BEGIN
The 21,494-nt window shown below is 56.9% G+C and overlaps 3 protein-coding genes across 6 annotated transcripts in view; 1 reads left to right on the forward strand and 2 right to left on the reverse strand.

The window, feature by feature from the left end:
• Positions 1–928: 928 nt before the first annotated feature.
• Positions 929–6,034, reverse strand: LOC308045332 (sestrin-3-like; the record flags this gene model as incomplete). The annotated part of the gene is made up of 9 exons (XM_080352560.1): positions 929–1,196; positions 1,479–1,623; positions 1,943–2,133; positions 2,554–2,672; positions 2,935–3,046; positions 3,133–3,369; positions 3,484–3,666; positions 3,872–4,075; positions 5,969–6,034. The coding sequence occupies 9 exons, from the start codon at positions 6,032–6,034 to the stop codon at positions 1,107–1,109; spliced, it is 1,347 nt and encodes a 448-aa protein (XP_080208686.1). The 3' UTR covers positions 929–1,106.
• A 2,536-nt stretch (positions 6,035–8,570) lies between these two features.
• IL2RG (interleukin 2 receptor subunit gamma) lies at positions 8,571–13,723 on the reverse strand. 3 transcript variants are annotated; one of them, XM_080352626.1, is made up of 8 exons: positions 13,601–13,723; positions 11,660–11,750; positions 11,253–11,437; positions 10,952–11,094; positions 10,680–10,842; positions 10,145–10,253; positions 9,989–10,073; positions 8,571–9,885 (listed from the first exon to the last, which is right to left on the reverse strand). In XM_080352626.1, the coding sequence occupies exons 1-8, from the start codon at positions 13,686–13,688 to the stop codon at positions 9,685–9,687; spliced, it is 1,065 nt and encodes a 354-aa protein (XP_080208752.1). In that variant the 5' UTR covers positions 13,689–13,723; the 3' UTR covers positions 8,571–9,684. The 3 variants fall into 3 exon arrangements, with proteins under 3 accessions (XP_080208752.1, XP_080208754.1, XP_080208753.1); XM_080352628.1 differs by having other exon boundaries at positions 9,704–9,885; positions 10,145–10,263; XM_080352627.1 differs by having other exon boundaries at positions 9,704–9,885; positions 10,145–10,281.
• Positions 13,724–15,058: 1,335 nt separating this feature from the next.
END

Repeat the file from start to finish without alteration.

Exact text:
The 21,494-nt window shown below is 56.9% G+C and overlaps 3 protein-coding genes across 6 annotated transcripts in view; 1 reads left to right on the forward strand and 2 right to left on the reverse strand.

The window, feature by feature from the left end:
• Positions 1–928: 928 nt before the first annotated feature.
• Positions 929–6,034, reverse strand: LOC308045332 (sestrin-3-like; the record flags this gene model as incomplete). The annotated part of the gene is made up of 9 exons (XM_080352560.1): positions 929–1,196; positions 1,479–1,623; positions 1,943–2,133; positions 2,554–2,672; positions 2,935–3,046; positions 3,133–3,369; positions 3,484–3,666; positions 3,872–4,075; positions 5,969–6,034. The coding sequence occupies 9 exons, from the start codon at positions 6,032–6,034 to the stop codon at positions 1,107–1,109; spliced, it is 1,347 nt and encodes a 448-aa protein (XP_080208686.1). The 3' UTR covers positions 929–1,106.
• A 2,536-nt stretch (positions 6,035–8,570) lies between these two features.
• IL2RG (interleukin 2 receptor subunit gamma) lies at positions 8,571–13,723 on the reverse strand. 3 transcript variants are annotated; one of them, XM_080352626.1, is made up of 8 exons: positions 13,601–13,723; positions 11,660–11,750; positions 11,253–11,437; positions 10,952–11,094; positions 10,680–10,842; positions 10,145–10,253; positions 9,989–10,073; positions 8,571–9,885 (listed from the first exon to the last, which is right to left on the reverse strand). In XM_080352626.1, the coding sequence occupies exons 1-8, from the start codon at positions 13,686–13,688 to the stop codon at positions 9,685–9,687; spliced, it is 1,065 nt and encodes a 354-aa protein (XP_080208752.1). In that variant the 5' UTR covers positions 13,689–13,723; the 3' UTR covers positions 8,571–9,684. The 3 variants fall into 3 exon arrangements, with proteins under 3 accessions (XP_080208752.1, XP_080208754.1, XP_080208753.1); XM_080352628.1 differs by having other exon boundaries at positions 9,704–9,885; positions 10,145–10,263; XM_080352627.1 differs by having other exon boundaries at positions 9,704–9,885; positions 10,145–10,281.
• Positions 13,724–15,058: 1,335 nt separating this feature from the next.